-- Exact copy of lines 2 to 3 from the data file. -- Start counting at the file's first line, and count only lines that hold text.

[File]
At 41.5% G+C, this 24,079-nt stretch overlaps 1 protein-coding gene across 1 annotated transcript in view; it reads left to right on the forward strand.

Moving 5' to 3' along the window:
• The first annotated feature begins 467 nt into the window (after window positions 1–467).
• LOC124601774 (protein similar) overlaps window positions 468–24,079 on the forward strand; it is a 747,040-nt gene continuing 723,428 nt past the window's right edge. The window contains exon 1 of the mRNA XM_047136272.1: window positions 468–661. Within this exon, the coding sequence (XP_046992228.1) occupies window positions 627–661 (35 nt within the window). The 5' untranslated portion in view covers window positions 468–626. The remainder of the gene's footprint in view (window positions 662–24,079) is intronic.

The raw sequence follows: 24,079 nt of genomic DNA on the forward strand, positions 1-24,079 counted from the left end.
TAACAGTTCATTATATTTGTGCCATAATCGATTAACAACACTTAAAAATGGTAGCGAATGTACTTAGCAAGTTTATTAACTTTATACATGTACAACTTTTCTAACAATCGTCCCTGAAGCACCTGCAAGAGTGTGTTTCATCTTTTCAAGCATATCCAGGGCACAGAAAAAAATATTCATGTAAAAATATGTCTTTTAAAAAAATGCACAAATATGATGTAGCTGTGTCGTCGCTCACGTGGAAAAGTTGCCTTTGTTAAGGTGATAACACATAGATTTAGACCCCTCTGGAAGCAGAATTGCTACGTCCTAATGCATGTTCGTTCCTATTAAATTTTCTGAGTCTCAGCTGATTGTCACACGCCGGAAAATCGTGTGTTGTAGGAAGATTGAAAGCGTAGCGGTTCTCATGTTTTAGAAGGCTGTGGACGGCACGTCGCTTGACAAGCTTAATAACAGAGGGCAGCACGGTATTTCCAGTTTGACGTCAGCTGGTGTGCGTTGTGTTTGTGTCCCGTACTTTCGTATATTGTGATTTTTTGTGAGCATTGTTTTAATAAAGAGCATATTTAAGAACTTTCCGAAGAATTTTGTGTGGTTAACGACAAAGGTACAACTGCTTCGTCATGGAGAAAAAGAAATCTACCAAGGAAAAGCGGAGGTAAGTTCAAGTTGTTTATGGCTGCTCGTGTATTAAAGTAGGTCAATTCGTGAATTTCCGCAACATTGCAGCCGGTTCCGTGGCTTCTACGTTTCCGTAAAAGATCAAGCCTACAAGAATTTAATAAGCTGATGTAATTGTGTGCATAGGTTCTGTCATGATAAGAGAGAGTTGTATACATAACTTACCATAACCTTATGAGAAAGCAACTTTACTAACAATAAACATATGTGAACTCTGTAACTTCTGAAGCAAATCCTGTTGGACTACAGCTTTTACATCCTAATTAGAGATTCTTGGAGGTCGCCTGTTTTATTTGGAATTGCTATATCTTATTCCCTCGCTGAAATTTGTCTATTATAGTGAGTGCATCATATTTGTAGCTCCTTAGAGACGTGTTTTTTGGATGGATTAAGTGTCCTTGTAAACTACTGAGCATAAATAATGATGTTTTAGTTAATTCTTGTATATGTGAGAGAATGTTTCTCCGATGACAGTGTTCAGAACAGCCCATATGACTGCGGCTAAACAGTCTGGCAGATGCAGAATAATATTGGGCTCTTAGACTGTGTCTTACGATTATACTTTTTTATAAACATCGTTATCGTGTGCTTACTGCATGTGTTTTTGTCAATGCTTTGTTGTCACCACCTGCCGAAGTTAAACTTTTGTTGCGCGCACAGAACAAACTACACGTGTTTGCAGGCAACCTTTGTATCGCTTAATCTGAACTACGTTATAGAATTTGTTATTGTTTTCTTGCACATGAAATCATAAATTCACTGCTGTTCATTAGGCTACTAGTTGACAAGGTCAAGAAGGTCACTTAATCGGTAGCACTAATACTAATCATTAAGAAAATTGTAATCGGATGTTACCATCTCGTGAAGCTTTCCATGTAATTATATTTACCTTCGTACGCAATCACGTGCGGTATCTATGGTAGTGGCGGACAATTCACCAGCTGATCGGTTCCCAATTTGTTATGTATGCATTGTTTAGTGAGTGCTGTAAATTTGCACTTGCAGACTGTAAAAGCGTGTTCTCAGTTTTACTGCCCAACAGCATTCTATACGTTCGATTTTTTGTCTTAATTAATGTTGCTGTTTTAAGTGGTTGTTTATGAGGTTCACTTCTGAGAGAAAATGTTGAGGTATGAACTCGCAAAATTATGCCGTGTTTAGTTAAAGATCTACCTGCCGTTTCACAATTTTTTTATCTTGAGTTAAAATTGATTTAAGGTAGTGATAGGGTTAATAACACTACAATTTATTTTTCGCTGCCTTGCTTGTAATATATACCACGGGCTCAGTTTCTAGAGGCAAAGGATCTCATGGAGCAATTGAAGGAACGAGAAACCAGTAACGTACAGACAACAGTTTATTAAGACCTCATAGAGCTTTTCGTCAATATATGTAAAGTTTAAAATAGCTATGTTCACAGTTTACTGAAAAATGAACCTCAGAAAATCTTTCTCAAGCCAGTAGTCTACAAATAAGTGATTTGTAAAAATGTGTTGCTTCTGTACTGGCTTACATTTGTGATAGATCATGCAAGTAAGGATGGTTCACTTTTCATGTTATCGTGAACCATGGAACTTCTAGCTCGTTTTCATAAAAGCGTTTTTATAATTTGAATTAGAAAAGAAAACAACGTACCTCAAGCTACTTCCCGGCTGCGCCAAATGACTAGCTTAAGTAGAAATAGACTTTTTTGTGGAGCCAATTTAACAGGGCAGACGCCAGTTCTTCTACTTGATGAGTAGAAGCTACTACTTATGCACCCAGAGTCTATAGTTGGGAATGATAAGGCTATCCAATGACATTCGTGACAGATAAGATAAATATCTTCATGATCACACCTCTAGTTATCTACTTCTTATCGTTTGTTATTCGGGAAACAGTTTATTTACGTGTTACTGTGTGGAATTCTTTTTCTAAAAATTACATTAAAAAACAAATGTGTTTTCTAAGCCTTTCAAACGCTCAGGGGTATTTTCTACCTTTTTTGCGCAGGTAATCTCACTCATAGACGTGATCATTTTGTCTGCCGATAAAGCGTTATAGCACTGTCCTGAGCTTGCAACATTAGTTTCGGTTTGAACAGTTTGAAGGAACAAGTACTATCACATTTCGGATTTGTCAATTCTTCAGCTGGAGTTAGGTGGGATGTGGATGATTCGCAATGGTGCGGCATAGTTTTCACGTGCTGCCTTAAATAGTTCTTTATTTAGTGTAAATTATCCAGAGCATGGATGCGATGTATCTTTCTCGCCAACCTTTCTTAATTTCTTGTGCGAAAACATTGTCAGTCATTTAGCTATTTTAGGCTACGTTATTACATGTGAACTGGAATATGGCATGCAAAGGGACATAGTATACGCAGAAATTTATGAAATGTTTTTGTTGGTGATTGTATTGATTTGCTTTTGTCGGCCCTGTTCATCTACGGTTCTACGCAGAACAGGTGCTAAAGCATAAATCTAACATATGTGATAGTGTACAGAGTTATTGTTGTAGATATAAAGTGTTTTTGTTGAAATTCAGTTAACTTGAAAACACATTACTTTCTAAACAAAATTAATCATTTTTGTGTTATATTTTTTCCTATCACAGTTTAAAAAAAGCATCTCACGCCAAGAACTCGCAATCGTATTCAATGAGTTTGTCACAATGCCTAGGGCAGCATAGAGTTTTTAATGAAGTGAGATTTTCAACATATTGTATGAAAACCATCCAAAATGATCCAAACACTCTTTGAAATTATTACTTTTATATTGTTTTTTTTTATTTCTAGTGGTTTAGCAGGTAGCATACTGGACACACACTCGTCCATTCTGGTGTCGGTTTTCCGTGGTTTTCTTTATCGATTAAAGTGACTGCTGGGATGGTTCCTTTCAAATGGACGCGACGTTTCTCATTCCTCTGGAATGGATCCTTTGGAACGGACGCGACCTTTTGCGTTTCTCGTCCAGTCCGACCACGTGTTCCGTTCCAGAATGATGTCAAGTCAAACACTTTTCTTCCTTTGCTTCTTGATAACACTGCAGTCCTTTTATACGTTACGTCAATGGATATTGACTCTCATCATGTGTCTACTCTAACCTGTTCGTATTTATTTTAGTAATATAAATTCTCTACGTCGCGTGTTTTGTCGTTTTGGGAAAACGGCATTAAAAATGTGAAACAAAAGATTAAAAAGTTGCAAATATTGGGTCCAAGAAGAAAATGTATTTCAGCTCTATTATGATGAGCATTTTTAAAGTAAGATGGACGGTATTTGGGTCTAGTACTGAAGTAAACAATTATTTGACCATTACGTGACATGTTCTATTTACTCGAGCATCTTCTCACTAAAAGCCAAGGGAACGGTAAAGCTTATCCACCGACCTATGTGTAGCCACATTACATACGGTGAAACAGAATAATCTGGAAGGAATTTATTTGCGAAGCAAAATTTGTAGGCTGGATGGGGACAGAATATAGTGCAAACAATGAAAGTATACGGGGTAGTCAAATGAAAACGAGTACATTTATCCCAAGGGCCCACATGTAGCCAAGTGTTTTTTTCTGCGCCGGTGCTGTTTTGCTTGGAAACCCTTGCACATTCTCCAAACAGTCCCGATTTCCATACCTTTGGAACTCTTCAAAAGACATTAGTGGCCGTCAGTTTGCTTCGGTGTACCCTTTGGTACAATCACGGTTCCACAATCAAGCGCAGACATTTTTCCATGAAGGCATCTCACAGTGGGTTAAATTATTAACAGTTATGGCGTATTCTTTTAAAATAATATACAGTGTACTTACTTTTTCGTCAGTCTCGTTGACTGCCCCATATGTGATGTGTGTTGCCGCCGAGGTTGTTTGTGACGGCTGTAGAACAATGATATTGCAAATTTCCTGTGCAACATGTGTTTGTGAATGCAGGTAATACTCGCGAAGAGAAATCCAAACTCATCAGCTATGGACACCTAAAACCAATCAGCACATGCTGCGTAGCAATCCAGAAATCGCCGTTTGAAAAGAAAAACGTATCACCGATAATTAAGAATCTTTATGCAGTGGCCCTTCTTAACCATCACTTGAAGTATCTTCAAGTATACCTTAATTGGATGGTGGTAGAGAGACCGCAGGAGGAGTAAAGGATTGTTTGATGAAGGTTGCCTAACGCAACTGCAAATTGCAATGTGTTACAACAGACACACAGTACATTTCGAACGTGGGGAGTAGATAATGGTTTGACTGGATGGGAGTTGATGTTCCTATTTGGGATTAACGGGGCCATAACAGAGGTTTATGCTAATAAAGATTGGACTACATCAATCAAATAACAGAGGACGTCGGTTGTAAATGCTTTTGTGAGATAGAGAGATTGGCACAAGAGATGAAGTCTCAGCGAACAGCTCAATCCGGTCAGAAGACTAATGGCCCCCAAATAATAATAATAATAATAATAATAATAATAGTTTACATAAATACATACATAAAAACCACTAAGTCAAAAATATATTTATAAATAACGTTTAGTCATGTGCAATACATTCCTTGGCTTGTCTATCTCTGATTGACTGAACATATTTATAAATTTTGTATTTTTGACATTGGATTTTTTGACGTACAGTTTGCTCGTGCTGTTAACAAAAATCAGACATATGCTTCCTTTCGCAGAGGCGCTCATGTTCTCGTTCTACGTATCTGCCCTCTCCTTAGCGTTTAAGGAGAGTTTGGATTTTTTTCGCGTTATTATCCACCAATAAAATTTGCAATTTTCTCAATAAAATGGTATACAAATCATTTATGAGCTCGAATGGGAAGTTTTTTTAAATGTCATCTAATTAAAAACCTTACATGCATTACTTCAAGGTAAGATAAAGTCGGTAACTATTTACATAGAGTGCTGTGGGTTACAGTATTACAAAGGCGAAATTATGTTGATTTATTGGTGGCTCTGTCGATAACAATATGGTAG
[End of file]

Moving 5' to 3' along the window:
• The first annotated feature begins 467 nt into the window (after window positions 1–467).